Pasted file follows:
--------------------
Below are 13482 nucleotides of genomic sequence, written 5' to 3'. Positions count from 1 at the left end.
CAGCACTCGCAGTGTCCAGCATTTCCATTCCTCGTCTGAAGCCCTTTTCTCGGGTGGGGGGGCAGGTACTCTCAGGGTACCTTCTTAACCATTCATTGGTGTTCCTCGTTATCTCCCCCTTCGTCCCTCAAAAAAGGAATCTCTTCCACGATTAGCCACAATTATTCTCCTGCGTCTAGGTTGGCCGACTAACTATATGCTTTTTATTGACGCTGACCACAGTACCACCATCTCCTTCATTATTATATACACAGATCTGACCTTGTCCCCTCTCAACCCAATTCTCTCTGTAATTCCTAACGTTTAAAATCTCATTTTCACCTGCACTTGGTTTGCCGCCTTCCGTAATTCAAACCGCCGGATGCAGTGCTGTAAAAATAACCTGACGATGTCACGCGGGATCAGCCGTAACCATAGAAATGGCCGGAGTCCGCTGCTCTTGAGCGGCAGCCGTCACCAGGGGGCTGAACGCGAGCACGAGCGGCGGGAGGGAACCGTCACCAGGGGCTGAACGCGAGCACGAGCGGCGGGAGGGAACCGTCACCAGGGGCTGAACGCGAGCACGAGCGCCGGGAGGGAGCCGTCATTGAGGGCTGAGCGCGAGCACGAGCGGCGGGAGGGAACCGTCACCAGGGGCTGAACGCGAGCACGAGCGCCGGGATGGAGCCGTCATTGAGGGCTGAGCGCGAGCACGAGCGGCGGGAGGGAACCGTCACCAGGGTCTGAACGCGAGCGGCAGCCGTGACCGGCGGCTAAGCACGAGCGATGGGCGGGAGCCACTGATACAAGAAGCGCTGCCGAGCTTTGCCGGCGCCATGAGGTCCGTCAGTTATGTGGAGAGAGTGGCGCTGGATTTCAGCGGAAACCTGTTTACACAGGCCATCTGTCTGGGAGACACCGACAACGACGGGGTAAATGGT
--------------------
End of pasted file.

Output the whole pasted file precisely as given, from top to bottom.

Below are 13482 nucleotides of genomic sequence, written 5' to 3'. Positions count from 1 at the left end.
CAGCACTCGCAGTGTCCAGCATTTCCATTCCTCGTCTGAAGCCCTTTTCTCGGGTGGGGGGGCAGGTACTCTCAGGGTACCTTCTTAACCATTCATTGGTGTTCCTCGTTATCTCCCCCTTCGTCCCTCAAAAAAGGAATCTCTTCCACGATTAGCCACAATTATTCTCCTGCGTCTAGGTTGGCCGACTAACTATATGCTTTTTATTGACGCTGACCACAGTACCACCATCTCCTTCATTATTATATACACAGATCTGACCTTGTCCCCTCTCAACCCAATTCTCTCTGTAATTCCTAACGTTTAAAATCTCATTTTCACCTGCACTTGGTTTGCCGCCTTCCGTAATTCAAACCGCCGGATGCAGTGCTGTAAAAATAACCTGACGATGTCACGCGGGATCAGCCGTAACCATAGAAATGGCCGGAGTCCGCTGCTCTTGAGCGGCAGCCGTCACCAGGGGGCTGAACGCGAGCACGAGCGGCGGGAGGGAACCGTCACCAGGGGCTGAACGCGAGCACGAGCGGCGGGAGGGAACCGTCACCAGGGGCTGAACGCGAGCACGAGCGCCGGGAGGGAGCCGTCATTGAGGGCTGAGCGCGAGCACGAGCGGCGGGAGGGAACCGTCACCAGGGGCTGAACGCGAGCACGAGCGCCGGGATGGAGCCGTCATTGAGGGCTGAGCGCGAGCACGAGCGGCGGGAGGGAACCGTCACCAGGGTCTGAACGCGAGCGGCAGCCGTGACCGGCGGCTAAGCACGAGCGATGGGCGGGAGCCACTGATACAAGAAGCGCTGCCGAGCTTTGCCGGCGCCATGAGGTCCGTCAGTTATGTGGAGAGAGTGGCGCTGGATTTCAGCGGAAACCTGTTTACACAGGCCATCTGTCTGGGAGACACCGACAACGACGGGGTAAATGGT